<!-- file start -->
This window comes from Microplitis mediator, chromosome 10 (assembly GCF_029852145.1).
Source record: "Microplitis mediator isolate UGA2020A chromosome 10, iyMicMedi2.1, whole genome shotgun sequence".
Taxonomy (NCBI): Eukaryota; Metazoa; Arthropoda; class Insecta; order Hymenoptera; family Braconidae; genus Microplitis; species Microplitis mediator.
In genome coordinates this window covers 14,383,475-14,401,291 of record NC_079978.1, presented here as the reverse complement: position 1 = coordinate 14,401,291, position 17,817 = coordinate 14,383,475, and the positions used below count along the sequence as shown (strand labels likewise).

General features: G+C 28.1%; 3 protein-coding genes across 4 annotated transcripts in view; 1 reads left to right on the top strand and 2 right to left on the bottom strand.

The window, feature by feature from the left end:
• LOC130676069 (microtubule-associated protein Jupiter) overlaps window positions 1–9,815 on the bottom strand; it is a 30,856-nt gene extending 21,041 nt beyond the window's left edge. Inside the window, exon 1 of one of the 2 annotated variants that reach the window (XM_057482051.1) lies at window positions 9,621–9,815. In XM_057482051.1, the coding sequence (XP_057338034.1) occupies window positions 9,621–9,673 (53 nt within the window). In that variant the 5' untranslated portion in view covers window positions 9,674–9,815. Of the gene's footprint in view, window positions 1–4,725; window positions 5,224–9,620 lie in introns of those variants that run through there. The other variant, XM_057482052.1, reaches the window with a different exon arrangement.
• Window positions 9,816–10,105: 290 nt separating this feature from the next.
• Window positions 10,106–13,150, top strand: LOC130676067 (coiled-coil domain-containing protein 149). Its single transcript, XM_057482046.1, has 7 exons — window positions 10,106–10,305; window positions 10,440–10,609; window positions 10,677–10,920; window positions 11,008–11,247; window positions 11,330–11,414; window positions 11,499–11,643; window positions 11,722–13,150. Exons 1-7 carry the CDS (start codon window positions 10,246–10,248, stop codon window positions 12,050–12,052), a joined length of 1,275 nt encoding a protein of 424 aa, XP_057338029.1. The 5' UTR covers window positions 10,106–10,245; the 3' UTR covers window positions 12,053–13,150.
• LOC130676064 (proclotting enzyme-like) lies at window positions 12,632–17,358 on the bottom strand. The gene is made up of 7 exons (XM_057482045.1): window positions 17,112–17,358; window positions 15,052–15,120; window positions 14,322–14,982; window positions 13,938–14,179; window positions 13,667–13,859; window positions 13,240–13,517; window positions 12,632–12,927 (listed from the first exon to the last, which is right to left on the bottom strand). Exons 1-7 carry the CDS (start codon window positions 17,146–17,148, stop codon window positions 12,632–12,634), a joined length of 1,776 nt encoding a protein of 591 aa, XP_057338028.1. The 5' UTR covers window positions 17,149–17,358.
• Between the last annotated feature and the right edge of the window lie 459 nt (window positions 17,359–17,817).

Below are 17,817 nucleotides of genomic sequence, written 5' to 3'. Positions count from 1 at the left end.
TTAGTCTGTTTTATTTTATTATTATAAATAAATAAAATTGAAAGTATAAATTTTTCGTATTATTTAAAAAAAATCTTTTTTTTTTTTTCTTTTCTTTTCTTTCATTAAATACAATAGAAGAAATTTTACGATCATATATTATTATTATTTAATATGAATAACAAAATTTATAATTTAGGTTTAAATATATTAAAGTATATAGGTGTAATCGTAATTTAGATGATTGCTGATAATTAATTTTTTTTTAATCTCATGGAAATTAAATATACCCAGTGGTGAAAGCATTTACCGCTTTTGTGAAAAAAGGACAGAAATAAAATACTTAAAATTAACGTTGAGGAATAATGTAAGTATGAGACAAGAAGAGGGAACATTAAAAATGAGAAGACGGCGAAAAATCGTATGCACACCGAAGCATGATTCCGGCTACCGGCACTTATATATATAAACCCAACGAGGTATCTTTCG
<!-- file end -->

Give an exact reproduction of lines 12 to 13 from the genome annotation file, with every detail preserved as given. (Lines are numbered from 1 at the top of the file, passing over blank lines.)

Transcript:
Below are 17,817 nucleotides of genomic sequence, written 5' to 3'. Positions count from 1 at the left end.
TTAGTCTGTTTTATTTTATTATTATAAATAAATAAAATTGAAAGTATAAATTTTTCGTATTATTTAAAAAAAATCTTTTTTTTTTTTTCTTTTCTTTTCTTTCATTAAATACAATAGAAGAAATTTTACGATCATATATTATTATTATTTAATATGAATAACAAAATTTATAATTTAGGTTTAAATATATTAAAGTATATAGGTGTAATCGTAATTTAGATGATTGCTGATAATTAATTTTTTTTTAATCTCATGGAAATTAAATATACCCAGTGGTGAAAGCATTTACCGCTTTTGTGAAAAAAGGACAGAAATAAAATACTTAAAATTAACGTTGAGGAATAATGTAAGTATGAGACAAGAAGAGGGAACATTAAAAATGAGAAGACGGCGAAAAATCGTATGCACACCGAAGCATGATTCCGGCTACCGGCACTTATATATATAAACCCAACGAGGTATCTTTCG